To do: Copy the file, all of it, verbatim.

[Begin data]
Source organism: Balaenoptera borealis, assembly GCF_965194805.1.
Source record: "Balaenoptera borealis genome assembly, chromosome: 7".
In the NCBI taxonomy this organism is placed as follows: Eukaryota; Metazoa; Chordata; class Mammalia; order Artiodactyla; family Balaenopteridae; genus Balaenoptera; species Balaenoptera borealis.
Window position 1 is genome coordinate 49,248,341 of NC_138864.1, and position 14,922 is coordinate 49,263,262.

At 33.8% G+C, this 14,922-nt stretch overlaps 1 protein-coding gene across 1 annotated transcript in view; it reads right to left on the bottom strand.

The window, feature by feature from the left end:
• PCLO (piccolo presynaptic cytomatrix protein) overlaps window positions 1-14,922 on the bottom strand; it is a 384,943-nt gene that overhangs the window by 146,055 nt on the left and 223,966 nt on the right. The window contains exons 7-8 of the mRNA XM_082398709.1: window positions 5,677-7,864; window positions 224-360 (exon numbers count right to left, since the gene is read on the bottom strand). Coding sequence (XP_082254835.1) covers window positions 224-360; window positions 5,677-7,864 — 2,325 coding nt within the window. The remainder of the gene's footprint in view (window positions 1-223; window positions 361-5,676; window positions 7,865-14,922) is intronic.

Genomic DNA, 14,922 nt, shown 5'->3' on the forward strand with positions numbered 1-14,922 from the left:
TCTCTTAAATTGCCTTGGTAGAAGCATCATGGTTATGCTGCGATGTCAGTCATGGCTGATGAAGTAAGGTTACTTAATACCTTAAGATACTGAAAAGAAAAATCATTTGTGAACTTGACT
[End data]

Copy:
Source organism: Balaenoptera borealis, assembly GCF_965194805.1.
Source record: "Balaenoptera borealis genome assembly, chromosome: 7".
In the NCBI taxonomy this organism is placed as follows: Eukaryota; Metazoa; Chordata; class Mammalia; order Artiodactyla; family Balaenopteridae; genus Balaenoptera; species Balaenoptera borealis.
Window position 1 is genome coordinate 49,248,341 of NC_138864.1, and position 14,922 is coordinate 49,263,262.

At 33.8% G+C, this 14,922-nt stretch overlaps 1 protein-coding gene across 1 annotated transcript in view; it reads right to left on the bottom strand.

The window, feature by feature from the left end:
• PCLO (piccolo presynaptic cytomatrix protein) overlaps window positions 1-14,922 on the bottom strand; it is a 384,943-nt gene that overhangs the window by 146,055 nt on the left and 223,966 nt on the right. The window contains exons 7-8 of the mRNA XM_082398709.1: window positions 5,677-7,864; window positions 224-360 (exon numbers count right to left, since the gene is read on the bottom strand). Coding sequence (XP_082254835.1) covers window positions 224-360; window positions 5,677-7,864 — 2,325 coding nt within the window. The remainder of the gene's footprint in view (window positions 1-223; window positions 361-5,676; window positions 7,865-14,922) is intronic.

Genomic DNA, 14,922 nt, shown 5'->3' on the forward strand with positions numbered 1-14,922 from the left:
TCTCTTAAATTGCCTTGGTAGAAGCATCATGGTTATGCTGCGATGTCAGTCATGGCTGATGAAGTAAGGTTACTTAATACCTTAAGATACTGAAAAGAAAAATCATTTGTGAACTTGACT